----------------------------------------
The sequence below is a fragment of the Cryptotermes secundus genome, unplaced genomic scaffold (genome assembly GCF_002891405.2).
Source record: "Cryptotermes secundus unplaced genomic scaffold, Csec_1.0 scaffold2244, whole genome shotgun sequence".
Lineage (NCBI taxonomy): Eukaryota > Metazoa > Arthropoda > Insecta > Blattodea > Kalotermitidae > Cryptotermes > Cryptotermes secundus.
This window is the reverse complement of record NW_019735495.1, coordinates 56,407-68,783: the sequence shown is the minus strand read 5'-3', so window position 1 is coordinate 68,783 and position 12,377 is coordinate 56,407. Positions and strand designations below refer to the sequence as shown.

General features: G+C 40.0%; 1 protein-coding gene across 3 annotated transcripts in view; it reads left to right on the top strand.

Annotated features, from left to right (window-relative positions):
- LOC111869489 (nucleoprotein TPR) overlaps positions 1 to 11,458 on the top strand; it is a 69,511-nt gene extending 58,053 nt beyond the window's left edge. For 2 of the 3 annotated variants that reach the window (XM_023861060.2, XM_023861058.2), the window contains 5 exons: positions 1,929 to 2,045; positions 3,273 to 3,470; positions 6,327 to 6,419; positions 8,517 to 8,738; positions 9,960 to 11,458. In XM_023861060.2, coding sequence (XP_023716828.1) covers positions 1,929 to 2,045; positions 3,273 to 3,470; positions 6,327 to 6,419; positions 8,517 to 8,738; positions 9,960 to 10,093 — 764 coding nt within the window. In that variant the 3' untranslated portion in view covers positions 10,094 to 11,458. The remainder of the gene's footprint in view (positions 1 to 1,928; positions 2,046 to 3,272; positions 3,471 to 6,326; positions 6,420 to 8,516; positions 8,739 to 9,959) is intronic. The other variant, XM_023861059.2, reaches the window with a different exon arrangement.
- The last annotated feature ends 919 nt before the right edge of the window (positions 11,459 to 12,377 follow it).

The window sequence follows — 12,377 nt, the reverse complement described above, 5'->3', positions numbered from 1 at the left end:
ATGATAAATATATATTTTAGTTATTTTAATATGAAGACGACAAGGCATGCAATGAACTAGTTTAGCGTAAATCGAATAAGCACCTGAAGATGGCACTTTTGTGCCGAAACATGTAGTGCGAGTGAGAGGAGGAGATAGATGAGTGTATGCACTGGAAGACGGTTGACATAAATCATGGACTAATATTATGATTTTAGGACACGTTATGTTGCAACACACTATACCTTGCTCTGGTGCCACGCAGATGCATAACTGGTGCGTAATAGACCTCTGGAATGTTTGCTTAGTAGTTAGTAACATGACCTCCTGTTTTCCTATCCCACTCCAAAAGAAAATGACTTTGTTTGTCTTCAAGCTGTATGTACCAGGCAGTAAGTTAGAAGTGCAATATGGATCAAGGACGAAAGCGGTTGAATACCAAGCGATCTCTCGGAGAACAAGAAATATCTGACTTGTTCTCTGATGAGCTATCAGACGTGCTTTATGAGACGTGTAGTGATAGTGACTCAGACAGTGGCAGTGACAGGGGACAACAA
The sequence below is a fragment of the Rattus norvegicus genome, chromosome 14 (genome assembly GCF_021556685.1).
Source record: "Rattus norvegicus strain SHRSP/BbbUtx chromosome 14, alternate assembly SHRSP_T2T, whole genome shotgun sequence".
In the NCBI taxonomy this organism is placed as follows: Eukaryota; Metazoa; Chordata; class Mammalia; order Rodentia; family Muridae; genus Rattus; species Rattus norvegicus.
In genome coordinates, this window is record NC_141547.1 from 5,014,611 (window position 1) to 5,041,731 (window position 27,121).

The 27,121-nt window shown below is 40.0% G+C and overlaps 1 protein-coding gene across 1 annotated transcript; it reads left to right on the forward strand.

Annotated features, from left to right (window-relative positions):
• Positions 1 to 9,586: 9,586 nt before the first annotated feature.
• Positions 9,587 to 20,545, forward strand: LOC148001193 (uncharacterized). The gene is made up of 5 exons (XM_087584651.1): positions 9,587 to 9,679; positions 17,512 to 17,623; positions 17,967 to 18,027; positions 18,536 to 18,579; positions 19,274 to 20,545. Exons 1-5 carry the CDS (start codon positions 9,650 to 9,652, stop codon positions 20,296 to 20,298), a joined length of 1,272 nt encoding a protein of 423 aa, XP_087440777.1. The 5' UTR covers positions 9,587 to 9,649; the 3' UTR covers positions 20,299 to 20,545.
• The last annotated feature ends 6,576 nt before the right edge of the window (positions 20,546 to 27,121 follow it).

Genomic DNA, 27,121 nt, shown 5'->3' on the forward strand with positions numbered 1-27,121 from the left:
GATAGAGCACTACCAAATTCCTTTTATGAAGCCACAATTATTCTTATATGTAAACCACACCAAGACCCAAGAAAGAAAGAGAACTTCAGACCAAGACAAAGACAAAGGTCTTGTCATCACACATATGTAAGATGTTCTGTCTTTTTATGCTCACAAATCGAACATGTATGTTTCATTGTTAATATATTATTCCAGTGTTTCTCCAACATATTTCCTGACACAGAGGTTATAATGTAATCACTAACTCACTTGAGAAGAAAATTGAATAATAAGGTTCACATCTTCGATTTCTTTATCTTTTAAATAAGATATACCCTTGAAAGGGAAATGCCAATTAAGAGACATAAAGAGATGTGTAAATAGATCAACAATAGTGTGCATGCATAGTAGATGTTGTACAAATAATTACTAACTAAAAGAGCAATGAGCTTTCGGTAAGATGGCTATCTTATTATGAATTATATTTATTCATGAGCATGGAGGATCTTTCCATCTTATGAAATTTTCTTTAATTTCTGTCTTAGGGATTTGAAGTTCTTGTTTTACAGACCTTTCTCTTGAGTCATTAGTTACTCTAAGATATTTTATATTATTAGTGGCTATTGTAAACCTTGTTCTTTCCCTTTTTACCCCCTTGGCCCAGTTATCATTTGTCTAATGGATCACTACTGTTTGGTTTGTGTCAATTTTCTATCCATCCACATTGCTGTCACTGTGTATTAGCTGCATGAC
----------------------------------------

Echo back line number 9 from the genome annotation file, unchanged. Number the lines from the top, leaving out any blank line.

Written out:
The window sequence follows — 12,377 nt, the reverse complement described above, 5'->3', positions numbered from 1 at the left end: